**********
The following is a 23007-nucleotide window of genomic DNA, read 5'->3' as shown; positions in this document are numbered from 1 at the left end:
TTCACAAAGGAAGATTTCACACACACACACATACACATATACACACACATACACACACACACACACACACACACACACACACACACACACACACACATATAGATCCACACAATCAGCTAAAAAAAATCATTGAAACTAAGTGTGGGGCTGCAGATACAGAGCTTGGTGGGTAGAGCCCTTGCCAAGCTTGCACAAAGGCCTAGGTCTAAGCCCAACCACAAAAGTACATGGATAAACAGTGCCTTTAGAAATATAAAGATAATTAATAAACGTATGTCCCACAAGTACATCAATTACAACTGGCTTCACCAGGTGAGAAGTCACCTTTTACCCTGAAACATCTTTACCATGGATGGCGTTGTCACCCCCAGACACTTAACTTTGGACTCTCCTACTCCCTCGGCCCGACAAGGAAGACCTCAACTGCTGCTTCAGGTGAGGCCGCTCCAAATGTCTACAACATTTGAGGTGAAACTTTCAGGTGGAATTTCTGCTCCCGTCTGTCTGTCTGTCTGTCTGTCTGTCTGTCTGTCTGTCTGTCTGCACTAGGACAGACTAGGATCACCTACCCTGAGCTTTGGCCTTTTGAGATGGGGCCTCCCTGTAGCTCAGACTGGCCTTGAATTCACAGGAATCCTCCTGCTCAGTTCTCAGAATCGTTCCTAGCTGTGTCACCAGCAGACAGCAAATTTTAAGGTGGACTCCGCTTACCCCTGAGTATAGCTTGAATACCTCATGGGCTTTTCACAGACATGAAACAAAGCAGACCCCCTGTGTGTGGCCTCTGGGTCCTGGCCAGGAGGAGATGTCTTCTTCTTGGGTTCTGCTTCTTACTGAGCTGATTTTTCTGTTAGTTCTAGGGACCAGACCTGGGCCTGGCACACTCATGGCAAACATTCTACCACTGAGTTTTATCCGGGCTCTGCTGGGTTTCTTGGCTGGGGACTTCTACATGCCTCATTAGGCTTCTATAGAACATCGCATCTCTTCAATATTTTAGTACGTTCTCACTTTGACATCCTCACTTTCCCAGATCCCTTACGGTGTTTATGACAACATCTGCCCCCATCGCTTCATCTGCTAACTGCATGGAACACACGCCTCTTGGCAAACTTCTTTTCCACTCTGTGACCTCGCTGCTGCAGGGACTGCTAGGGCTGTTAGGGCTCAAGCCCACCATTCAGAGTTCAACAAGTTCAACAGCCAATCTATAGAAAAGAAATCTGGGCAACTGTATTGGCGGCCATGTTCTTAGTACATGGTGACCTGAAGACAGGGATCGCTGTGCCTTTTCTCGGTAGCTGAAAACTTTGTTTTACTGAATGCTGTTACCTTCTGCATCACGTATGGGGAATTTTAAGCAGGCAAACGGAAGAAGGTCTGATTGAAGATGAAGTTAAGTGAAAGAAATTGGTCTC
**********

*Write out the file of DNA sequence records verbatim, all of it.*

The following is a 23007-nucleotide window of genomic DNA, read 5'->3' as shown; positions in this document are numbered from 1 at the left end:
TTCACAAAGGAAGATTTCACACACACACACATACACATATACACACACATACACACACACACACACACACACACACACACACACACACACACACACATATAGATCCACACAATCAGCTAAAAAAAATCATTGAAACTAAGTGTGGGGCTGCAGATACAGAGCTTGGTGGGTAGAGCCCTTGCCAAGCTTGCACAAAGGCCTAGGTCTAAGCCCAACCACAAAAGTACATGGATAAACAGTGCCTTTAGAAATATAAAGATAATTAATAAACGTATGTCCCACAAGTACATCAATTACAACTGGCTTCACCAGGTGAGAAGTCACCTTTTACCCTGAAACATCTTTACCATGGATGGCGTTGTCACCCCCAGACACTTAACTTTGGACTCTCCTACTCCCTCGGCCCGACAAGGAAGACCTCAACTGCTGCTTCAGGTGAGGCCGCTCCAAATGTCTACAACATTTGAGGTGAAACTTTCAGGTGGAATTTCTGCTCCCGTCTGTCTGTCTGTCTGTCTGTCTGTCTGTCTGTCTGTCTGTCTGCACTAGGACAGACTAGGATCACCTACCCTGAGCTTTGGCCTTTTGAGATGGGGCCTCCCTGTAGCTCAGACTGGCCTTGAATTCACAGGAATCCTCCTGCTCAGTTCTCAGAATCGTTCCTAGCTGTGTCACCAGCAGACAGCAAATTTTAAGGTGGACTCCGCTTACCCCTGAGTATAGCTTGAATACCTCATGGGCTTTTCACAGACATGAAACAAAGCAGACCCCCTGTGTGTGGCCTCTGGGTCCTGGCCAGGAGGAGATGTCTTCTTCTTGGGTTCTGCTTCTTACTGAGCTGATTTTTCTGTTAGTTCTAGGGACCAGACCTGGGCCTGGCACACTCATGGCAAACATTCTACCACTGAGTTTTATCCGGGCTCTGCTGGGTTTCTTGGCTGGGGACTTCTACATGCCTCATTAGGCTTCTATAGAACATCGCATCTCTTCAATATTTTAGTACGTTCTCACTTTGACATCCTCACTTTCCCAGATCCCTTACGGTGTTTATGACAACATCTGCCCCCATCGCTTCATCTGCTAACTGCATGGAACACACGCCTCTTGGCAAACTTCTTTTCCACTCTGTGACCTCGCTGCTGCAGGGACTGCTAGGGCTGTTAGGGCTCAAGCCCACCATTCAGAGTTCAACAAGTTCAACAGCCAATCTATAGAAAAGAAATCTGGGCAACTGTATTGGCGGCCATGTTCTTAGTACATGGTGACCTGAAGACAGGGATCGCTGTGCCTTTTCTCGGTAGCTGAAAACTTTGTTTTACTGAATGCTGTTACCTTCTGCATCACGTATGGGGAATTTTAAGCAGGCAAACGGAAGAAGGTCTGATTGAAGATGAAGTTAAGTGAAAGAAATTGGTCTC